Let’s browse a sampling of recent headlines: “Trump Ends the Year As the Most Unpopular President on Record.”; “Trump’s Unpopularity is Amazing”; “Trump’s Historic Unpopularity Will Define His Presidency”; “Trump Unpopular Worldwide”; and (my favorite, given the unrelenting drumbeat) “Let’s Start Taking Trump’s Unpopularity Seriously”. Sense a subtle trend?
If all one reads are news headlines, one could be forgiven for believing that the White House is under siege by never ending waves of irate voters, pitchforks waving boldly above a sea of anatomically correct pudenda hats. And those angry voters, knitted genitalia bobbing in a righteous wind, will assuredly swarm the voting booths in 2018 and sweep the Democrats to an historic victory, dooming the Trump presidency to the dustbin of history.
Or maybe not. Let’s look a little more closely at that history before we populate the dustbins.
At this point in time in their respective presidencies, Obama had benefited from press coverage that could most charitably be called ‘fawning’. The press reported negatively about Obama only 20% of the time. In contrast, Donald Trump has received unrelenting negative coverage a whopping 90% of the time. Given the vicious reportage, Trump should be more than three times as unpopular as his predecessor. Only… he isn’t.
Here’s a reality bite: Donald Trump is more popular than Barack Obama.
Yep. In the daily tracking poll for people likely to vote, approve vs disapprove, Obama at this week of his presidency was at 46 to 53. And Trump? He’s at 49 to 49.
For the math challenged among us, that means that, at this point in their respective presidencies, Obama was underwater with voters by 7 points, but Trump is dead even.
How then, to square the jarring disconnect?
It’s not much of a mystery. It all depends on whom you ask.
Or to be more precise: it all depends on who matters.
We live in a democracy. (Okay, we live in a representative republic, but let’s not split hairs.) That means that every citizen – unless you’re in California, where we include every Mexican citizen – has a right to register and vote. But only 80% of eligible citizens are registered to vote. Of those registered, 58% actually voted in the presidential election in 2016. In “off-year elections”, when there is no presidential race, that number plummets to only 40% of registered voters.
This is where the type of poll becomes critical. And really, the type of poll is all we need to know to explain both the disconnect and what will happen in the 2018 election.
There are three general polling populations: All Adults, Registered Voters, and Likely Voters. All Adults will include every person, citizen or no, living in the US and answering their phone. Registered Voters will include only those claiming they are registered to vote: a class that used to be far more influential in predicting elections before motor-voter laws signed up everyone with a pulse, and a group which routinely over-samples Democrats. The third group, Likely Voters, is quite different.
Likely Voters are the ones who, not to belabor the obvious, will vote. Likely Voters elect the president and the Congress. Likely Voters matter. The rest of those polled? I’m sure they matter to God and their moms. They don’t count for squat in an election.
Of all people living here, all those responding to a general All Adults poll, 93% are citizens. Of those citizens, 80% are registered, and 40% of those registered will be voting in 2018. In short? Less than 30% of the people responding to a general poll will have anything whatsoever to do with the 2018 election.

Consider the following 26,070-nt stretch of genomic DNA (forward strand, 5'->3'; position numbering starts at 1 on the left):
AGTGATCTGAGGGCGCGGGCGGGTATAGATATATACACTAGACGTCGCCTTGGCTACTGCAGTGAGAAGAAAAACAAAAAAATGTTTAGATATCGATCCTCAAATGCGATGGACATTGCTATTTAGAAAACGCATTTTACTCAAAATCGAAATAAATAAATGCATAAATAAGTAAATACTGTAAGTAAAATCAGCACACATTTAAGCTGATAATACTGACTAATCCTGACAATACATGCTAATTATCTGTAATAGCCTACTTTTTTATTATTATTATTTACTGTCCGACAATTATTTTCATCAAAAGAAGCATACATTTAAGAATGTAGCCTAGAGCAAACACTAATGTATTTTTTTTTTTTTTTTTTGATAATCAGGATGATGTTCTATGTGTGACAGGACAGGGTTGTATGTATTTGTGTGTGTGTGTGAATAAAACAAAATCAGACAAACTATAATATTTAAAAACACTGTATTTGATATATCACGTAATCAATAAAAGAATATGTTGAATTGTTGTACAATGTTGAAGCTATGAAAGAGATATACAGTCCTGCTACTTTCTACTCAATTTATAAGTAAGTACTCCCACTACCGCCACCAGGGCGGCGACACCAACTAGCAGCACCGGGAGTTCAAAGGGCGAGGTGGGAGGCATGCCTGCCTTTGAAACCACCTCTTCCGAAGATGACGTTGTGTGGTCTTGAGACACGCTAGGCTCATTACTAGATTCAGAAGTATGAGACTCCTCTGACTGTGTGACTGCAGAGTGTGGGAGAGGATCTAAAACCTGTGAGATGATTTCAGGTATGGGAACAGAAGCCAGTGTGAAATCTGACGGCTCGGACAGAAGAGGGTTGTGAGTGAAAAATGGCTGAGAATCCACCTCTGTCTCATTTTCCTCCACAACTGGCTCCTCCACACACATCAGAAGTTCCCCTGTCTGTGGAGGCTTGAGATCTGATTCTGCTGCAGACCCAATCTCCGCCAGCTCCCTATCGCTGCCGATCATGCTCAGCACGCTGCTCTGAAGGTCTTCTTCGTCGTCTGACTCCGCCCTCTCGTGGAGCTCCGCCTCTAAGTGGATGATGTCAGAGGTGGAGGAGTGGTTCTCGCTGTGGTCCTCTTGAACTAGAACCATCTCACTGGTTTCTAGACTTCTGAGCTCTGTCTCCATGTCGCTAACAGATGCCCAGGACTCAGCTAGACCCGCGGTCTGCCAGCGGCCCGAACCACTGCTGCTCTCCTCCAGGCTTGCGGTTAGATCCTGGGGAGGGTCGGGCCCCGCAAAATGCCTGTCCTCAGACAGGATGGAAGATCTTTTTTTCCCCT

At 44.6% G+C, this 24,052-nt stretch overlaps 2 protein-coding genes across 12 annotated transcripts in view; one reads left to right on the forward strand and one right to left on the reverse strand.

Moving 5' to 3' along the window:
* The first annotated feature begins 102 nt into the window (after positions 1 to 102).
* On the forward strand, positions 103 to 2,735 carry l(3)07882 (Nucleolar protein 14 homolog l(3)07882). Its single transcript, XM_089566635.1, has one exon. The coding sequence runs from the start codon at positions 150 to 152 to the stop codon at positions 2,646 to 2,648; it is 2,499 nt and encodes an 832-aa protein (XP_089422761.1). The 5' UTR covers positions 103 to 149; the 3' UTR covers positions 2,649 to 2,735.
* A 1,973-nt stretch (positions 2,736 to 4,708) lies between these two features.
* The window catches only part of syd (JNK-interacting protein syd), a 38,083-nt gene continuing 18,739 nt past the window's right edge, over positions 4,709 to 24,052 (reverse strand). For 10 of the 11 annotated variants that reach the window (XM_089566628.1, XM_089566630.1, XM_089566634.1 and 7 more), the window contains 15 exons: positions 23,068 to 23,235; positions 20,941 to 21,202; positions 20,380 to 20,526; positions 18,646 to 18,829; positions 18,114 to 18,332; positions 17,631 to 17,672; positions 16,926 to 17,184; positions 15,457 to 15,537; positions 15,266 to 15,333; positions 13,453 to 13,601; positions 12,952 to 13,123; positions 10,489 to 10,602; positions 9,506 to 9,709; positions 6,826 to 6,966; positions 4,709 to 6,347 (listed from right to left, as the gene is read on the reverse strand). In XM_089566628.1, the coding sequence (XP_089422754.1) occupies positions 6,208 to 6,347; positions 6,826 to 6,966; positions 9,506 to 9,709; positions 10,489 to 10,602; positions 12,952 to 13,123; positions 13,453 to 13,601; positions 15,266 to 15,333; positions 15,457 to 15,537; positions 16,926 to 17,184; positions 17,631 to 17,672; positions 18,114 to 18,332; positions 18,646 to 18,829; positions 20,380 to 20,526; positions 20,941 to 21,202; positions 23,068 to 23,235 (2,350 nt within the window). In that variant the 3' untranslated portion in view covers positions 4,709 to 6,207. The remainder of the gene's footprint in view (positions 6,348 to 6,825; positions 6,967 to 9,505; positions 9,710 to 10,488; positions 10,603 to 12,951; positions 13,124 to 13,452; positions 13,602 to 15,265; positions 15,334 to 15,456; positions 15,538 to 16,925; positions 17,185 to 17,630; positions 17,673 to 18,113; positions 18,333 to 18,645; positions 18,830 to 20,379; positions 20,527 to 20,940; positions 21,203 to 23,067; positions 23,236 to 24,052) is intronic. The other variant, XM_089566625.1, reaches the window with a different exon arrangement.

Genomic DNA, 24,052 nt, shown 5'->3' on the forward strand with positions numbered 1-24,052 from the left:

This far from an election, the only polling company which limits its inquiries to those who will be doing the voting is Rasmussen. And while the anti-Trump headliners will always report the Rasmussen poll as “the most favorable poll to Trump”, the proper response to that accusation is: absolutely true. Rasmussen is indeed the most favorable poll to Trump, and that bodes very well for 2018. When the ones who will vote are the ones who like a candidate, that’s a very good thing for the candidate.
Finally, as an amusing anecdote to show how tricky even the consideration of Likely Voters can be, let’s visit my home state of Florida for a moment.
Consider today’s Politico article positing that Florida Governor Rick Scott is running behind sitting Democrat Senator Bill Nelson in the 2018 Senate race. Politico begins by reporting a Registered Voter poll, which has the candidates tied. Okay… in that case, one would assume that a Likely Voter poll would favor the Republican Scott. Not so! Politico smugly points out that a Likely Voter poll has Nelson ahead by a large 6 point lead.
What went wrong here? The key is in this innocent little sentence: “If either poll is reconfigured to account for an average midterm turnout, Nelson’s lead evaporates.” One would assume that the very definition of a “likely voter” for an average midterm would be one likely to vote in the average midterm. So how can a poll, which never takes into account who is likely to vote, be considered a Likely Voter poll? It can’t.
The UNF poll of these “likely voters” didn’t consider which voters are historically likely to turn out, just which ones who said that they were going to vote… that is, most registered voters. A Registered Voter poll by any other name remains a Registered Voter poll. And it means diddly-squat.
So where does that leave us? It leaves us with the caveat that the press is going to mischaracterize every conceivable poll result between now and November 2018 to create self-fulfilling prophesy of a Democrat wave. They did it in 2016 and utterly failed to predict the Trump victory. They are going to do it again; hope springs eternal. And the overwhelming majority of those polls will, once again, mean nothing whatsoever when it comes to the election.
Keep an eye on Rasmussen. Anything else is for the rubes.